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The first Longhorn in space …

… was a monkey named Sam. Sam and another Rhesus monkey named Miss Sam, were trained at what’s now the J.J. Pickle Research Campus.

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This story originally appeared on the Further Findings blog.

The 50th anniversary of the first primate shot into space by Americans was this week.

On Jan. 31, 1961, Ham, a chimpanzee, was launched 160 miles above the Earth. The chimp became something of a celebrity after a photo spread in Life magazine immortalized his flight.

The University of Texas at Austin didn’t have Ham, but it had Sam and Miss Sam, Rhesus monkeys who took up-and-down flights in December 1959 (Sam) and January 1960 (Miss Sam).

The monkeys were trained at the Balcones Research Center, now the J.J. Pickle Research Campus, in North Austin, under the care of Wade Lynn Brown, a psychology professor and director of the Primate Center.

Here’s what The Alcalde, the alumni magazine, had to say in its March 1960 issue about one of the university’s contributions to the space program:

“Miss Sam, a little girl monkey from Balcones Research Center, on January 21 became the second University monkey to survive a rocket flight in the one-ton capsule which one day will carry man into outer space.

“Before reaching a height of 48,900 feet, Miss Sam’s space capsule was separated from a Little Joe booster rocket by an escape device designed to free future astronauts if anything went wrong during the launching. The capsule parachuted to the sea 12 miles from the point of firing at Wallops Island, Va.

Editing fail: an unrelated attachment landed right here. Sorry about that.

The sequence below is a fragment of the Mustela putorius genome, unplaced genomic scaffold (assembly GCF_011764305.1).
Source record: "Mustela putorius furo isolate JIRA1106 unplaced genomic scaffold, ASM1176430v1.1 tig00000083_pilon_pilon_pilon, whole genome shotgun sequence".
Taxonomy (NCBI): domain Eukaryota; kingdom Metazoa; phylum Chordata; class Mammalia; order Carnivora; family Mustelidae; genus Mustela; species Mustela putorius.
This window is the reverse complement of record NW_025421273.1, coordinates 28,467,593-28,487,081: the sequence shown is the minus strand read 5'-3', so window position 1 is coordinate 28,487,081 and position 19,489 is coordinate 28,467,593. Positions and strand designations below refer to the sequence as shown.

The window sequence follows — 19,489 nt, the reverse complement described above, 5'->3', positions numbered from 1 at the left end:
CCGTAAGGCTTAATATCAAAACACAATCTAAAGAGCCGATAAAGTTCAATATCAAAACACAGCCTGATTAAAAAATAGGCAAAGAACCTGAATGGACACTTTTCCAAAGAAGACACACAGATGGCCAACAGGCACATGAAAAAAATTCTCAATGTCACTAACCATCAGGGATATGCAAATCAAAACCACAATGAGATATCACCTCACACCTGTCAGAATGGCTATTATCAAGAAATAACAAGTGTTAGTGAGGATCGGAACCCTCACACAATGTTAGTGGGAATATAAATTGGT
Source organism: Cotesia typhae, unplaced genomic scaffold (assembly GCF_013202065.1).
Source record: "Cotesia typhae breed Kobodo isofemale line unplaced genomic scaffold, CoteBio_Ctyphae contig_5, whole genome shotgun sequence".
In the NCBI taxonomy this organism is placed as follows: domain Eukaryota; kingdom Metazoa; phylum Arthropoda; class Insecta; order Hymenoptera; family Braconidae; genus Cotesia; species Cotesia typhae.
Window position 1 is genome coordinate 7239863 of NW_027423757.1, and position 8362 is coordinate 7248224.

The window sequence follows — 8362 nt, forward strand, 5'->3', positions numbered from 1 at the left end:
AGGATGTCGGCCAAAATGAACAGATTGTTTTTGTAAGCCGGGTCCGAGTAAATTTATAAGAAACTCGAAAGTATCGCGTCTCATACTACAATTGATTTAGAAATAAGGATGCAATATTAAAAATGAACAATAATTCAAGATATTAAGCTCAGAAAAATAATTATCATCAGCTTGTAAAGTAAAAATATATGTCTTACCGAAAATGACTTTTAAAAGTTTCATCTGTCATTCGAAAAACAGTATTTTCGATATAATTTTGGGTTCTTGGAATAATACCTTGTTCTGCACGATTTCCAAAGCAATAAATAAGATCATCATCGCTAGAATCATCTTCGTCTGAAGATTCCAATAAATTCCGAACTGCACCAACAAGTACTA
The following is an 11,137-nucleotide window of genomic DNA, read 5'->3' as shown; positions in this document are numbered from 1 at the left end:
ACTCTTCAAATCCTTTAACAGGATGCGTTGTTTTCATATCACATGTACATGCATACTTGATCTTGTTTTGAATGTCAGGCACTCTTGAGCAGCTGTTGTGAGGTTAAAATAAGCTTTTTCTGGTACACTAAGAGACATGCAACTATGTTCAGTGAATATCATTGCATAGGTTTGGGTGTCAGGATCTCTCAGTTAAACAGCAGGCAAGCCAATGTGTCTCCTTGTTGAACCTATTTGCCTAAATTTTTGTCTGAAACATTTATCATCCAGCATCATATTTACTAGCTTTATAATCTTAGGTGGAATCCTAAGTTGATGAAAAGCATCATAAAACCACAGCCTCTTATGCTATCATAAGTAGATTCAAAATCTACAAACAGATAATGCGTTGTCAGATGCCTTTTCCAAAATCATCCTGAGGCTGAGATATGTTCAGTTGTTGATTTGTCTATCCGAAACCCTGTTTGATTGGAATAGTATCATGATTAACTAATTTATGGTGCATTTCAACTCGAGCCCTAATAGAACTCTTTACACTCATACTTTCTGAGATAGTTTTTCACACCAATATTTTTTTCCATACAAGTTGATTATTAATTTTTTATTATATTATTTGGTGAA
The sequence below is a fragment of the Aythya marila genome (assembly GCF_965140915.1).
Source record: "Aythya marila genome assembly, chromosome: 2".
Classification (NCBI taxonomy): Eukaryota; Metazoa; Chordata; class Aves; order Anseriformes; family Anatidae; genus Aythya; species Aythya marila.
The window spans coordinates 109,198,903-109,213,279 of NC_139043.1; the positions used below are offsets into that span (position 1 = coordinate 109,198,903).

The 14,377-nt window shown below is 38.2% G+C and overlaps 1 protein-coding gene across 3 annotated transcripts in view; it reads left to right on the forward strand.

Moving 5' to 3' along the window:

“Just the month before a University-reared boy monkey named Sam had soared 55 miles into the sky. The two monkeys are still ‘adolescents,’ but later they will be matched for mating to study possible genetic changes caused by radiation.

“The three University men present at the launching of both monkeys were Dr. Wade Lynn Brown, professor of experimental psychology and head of training the monkeys; Dr. Hugh Blodgett, professor psychology, Captain Donald Gisler, Air Force veterinarian stationed at Balcones.”

Psychology professors and Air Force veterinarians were not the only ones to enjoy the presence of monkeys at Balcones. A few years ago, Further Findings talked to Earnest Gloyna, a professor emeritus in the Cockrell School of Engineering and former engineering dean, about the history of Balcones.

After working late one night Gloyna got in his car to head home. He looked out to see a Rhesus monkey on the hood. A bit startled but not surprised, Gloyna started the car and the monkey scampered away.

“They’d get out and run all over the place,” Gloyna said. “We’d find their fingerprints on the glassware in our labs.”

Read more about animals in space at NASA.gov.